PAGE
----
Neuropsychiatric Symptoms in Cognitive Impairment and Dementia: A Brief Introductory Overview
Ana Verdelho and Manuel Gon^alves-Pereira
I am myself and my circumstance; and if I do not save it, I do not save myself.
Meditations on Quixote
Jose Ortega y Gasset, 1914
The Behavioral and Psychological Symptoms of Dementia
Neuropsychiatric symptoms in cognitive impairment mainly include the so-called “behavioral and psychological symptoms of dementia”. This designation and the corresponding abbreviation (BPSD) were coined by influential consensus conferences convened by the International Psychogeriatric Association (IPA) in 1996 and 1999 . BPSD were defined as “symptoms of disturbed perception, thought content, mood or behavior that frequently occur in patients with dementia.” Ever since, an IPA task force has been dedicated to the study of BPSD and the provision of continuous professional education in this field, including the regular publication of a guide for practitioners .
BPSD constitute a heterogeneous array of symptoms, signs, and syndromes and have been grouped according to different clinical and research contributions , partly building on pioneer work with questionnaires like the Cohen-Mansfield Agitation Inventory  or the Neuropsychiatric Inventory . In general, “positive”
M. Gonfalves-Pereira (*)
CEDOC, Chronic Diseases Research Center, Nova Medical School, Faculdade de Ciencias Medicas, Universidade Nova de Lisboa, Campo Martires da Patria, 130,
© Springer International Publishing Switzerland 2017 1
A. Verdelho, M. Gonfalves-Pereira (eds.), Neuropsychiatric Symptoms of Cognitive Impairment and Dementia, Neuropsychiatric Symptoms of Neurological Disease, DOI 10.1007/978-3-319-39138-0_1
behavior (presence of something unusual - e.g., aggression, wandering) contrasts with “negative” behavior (lack of something usual - e.g., poverty of emotion, noncommunicativeness). Van der Linde et al. reviewed 62 studies and identified the following groups as the most consistent: affective symptoms, including depression and anxiety; psychosis, including delusions and hallucinations; hyperactivity, including irritability and aggression; and euphoria. They advised clinicians to consider each symptom in its own right and to be aware of relationships between them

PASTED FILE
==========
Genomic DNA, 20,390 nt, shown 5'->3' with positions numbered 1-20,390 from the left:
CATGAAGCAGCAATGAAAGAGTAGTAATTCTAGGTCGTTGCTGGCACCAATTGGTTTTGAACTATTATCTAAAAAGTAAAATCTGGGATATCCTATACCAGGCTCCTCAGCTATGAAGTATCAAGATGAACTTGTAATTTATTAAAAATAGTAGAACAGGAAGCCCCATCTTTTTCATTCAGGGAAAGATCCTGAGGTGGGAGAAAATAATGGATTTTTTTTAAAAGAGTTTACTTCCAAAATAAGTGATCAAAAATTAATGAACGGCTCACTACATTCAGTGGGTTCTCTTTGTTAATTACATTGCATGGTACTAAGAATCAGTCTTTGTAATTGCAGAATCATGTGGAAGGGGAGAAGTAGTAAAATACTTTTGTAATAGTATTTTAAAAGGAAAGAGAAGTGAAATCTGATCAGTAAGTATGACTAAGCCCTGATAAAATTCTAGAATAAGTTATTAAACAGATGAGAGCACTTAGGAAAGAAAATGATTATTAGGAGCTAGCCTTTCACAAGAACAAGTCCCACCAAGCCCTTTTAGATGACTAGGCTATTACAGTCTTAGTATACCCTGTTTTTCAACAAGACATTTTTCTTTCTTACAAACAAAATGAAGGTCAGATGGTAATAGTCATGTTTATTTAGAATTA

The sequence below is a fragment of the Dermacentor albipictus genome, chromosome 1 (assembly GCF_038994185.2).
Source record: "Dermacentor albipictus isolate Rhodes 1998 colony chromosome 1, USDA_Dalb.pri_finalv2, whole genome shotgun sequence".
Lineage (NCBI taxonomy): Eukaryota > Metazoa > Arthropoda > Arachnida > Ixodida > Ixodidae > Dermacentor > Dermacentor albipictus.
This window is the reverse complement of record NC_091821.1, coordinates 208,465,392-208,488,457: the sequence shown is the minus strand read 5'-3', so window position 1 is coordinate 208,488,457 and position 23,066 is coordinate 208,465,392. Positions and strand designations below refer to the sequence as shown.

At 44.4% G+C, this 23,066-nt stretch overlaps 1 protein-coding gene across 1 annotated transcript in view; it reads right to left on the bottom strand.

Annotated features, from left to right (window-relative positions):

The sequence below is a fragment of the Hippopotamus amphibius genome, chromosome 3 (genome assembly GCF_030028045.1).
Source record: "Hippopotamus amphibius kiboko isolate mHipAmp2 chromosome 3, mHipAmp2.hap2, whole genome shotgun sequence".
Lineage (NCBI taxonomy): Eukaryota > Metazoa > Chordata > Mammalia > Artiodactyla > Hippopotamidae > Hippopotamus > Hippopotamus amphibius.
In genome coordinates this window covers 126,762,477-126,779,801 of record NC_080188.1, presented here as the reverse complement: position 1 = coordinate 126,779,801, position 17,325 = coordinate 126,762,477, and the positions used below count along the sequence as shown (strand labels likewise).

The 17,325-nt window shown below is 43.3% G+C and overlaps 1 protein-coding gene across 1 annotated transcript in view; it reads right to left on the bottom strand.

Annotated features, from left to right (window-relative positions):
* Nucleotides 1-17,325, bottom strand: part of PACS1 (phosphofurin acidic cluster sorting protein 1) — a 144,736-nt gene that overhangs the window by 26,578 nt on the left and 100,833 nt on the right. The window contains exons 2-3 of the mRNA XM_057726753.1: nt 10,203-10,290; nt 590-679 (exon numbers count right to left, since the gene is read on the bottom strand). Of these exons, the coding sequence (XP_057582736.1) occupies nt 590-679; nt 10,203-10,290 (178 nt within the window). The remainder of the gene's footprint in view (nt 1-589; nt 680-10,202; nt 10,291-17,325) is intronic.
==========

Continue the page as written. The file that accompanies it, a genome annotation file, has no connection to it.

. A clinical distinction is often made between behavioral (known from direct observation) and psychological (known from interviews with patients and relatives) issues. The IPA Guide to BPSD thus describes both behavioral (wandering, agita- tion/aggression, resistiveness to care, inappropriate sexual behaviors, catastrophic reactions, sundowning) and psychological (psychosis-delusions, hallucinations- misidentification, depression, anxiety, apathy) symptomatologies .
Overall, BPSD are present in up to 97 % of clinical situations, including community and nursing-home populations. These symptoms are responsible for premature institutionalizations, huge direct and indirect costs, and above all considerable suffering and diminished quality of life on the part of persons with dementia and their families [2, 6].